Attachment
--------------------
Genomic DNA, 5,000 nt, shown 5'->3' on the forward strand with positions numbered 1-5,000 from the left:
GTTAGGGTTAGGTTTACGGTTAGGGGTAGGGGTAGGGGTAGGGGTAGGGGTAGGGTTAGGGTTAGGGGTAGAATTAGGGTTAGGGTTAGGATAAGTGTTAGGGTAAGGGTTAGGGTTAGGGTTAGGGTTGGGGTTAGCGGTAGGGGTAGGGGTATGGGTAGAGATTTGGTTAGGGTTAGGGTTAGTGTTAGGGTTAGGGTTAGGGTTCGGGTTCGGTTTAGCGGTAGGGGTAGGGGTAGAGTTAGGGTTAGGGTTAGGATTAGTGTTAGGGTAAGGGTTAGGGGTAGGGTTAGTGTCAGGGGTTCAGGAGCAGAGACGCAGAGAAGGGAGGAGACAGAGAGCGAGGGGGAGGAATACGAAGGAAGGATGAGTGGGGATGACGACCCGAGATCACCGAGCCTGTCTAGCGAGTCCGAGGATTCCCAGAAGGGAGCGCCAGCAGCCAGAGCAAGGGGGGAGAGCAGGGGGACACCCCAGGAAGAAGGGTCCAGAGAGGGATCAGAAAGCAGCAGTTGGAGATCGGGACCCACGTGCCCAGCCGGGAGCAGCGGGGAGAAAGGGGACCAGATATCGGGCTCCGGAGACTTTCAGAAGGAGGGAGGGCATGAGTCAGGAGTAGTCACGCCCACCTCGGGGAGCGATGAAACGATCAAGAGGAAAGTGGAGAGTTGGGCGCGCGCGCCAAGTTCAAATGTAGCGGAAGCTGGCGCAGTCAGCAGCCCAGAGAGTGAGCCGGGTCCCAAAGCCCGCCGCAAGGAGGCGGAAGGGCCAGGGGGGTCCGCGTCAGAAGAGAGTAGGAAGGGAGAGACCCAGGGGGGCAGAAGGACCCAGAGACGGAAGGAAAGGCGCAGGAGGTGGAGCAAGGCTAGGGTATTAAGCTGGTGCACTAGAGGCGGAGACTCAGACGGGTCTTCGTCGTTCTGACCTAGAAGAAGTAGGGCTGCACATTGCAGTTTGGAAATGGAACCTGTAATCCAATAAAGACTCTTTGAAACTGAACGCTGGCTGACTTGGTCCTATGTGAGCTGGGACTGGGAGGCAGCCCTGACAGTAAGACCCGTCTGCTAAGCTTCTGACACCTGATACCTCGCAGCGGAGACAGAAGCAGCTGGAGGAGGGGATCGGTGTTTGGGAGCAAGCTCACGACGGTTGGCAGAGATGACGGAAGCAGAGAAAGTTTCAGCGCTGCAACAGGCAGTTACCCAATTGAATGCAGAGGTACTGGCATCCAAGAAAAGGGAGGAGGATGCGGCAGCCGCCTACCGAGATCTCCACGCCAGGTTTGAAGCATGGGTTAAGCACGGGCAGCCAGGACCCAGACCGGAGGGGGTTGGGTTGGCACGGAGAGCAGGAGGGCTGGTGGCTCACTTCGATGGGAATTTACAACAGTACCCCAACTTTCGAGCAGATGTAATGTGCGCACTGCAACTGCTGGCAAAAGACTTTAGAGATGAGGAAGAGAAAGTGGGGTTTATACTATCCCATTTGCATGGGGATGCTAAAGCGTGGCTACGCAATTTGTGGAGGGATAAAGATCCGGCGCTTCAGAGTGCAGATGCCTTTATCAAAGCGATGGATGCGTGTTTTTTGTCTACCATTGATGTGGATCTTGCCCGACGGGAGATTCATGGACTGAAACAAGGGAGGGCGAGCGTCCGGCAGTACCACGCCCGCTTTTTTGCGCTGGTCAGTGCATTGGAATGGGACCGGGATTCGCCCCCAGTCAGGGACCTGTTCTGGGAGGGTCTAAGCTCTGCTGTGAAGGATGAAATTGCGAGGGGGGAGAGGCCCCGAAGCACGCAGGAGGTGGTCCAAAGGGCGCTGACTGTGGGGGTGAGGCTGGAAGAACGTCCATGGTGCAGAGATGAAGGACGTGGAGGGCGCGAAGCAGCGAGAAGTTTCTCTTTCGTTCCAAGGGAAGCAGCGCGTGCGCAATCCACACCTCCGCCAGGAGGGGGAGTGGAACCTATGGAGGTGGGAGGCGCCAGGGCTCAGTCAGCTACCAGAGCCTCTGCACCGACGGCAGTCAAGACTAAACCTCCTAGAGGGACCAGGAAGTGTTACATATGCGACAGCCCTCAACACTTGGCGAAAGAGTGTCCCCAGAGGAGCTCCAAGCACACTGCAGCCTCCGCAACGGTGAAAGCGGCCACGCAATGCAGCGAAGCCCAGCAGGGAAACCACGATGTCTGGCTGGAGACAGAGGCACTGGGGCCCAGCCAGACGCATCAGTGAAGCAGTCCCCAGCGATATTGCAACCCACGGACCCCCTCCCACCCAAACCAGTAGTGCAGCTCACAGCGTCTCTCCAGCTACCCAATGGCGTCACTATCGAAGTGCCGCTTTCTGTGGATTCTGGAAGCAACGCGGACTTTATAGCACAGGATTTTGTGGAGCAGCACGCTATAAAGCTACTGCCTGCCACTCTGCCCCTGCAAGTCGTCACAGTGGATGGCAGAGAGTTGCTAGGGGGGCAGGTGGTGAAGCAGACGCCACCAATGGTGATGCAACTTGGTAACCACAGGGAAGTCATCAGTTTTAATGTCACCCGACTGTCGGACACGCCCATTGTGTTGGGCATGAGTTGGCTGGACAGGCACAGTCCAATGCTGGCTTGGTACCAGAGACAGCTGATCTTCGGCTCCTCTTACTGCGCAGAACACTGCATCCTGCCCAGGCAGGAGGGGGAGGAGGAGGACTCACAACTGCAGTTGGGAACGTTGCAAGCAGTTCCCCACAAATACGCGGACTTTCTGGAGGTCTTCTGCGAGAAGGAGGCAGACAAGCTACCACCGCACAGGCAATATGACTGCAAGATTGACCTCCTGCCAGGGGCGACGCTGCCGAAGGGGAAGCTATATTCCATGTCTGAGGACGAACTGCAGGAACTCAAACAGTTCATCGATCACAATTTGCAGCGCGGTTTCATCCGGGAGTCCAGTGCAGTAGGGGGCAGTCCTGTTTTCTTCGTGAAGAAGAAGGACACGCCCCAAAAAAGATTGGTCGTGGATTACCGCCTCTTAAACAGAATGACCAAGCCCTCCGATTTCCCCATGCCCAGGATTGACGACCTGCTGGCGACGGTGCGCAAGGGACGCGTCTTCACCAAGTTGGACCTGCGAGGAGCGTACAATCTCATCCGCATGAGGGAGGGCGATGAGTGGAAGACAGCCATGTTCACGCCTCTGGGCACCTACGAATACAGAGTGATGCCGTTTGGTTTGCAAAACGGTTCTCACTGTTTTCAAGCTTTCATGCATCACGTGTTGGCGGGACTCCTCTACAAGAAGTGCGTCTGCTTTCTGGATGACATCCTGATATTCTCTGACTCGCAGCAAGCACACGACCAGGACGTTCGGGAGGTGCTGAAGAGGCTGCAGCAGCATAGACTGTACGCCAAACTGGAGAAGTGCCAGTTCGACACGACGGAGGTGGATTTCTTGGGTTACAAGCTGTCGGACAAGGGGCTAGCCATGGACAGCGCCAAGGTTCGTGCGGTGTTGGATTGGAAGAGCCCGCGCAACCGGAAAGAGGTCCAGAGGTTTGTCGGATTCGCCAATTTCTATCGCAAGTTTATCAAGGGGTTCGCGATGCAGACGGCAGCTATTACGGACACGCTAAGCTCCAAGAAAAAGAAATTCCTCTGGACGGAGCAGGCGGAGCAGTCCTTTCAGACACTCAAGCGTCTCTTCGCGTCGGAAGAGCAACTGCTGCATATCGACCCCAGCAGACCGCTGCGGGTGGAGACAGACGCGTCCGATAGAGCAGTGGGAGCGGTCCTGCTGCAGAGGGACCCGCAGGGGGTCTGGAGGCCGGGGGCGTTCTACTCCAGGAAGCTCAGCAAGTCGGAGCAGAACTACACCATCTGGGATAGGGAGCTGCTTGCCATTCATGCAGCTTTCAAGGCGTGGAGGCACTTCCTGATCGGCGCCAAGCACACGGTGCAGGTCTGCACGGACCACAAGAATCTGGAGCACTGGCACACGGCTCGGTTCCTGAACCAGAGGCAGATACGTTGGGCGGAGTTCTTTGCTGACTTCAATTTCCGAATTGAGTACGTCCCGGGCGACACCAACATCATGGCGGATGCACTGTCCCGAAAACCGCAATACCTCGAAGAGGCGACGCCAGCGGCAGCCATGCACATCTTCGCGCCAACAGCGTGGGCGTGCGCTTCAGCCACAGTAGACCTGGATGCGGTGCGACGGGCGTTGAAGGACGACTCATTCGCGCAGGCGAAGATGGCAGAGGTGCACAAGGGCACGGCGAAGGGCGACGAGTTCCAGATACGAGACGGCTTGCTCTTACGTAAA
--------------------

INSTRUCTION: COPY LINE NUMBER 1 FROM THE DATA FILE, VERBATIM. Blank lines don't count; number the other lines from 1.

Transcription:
Genomic DNA, 5,000 nt, shown 5'->3' on the forward strand with positions numbered 1-5,000 from the left: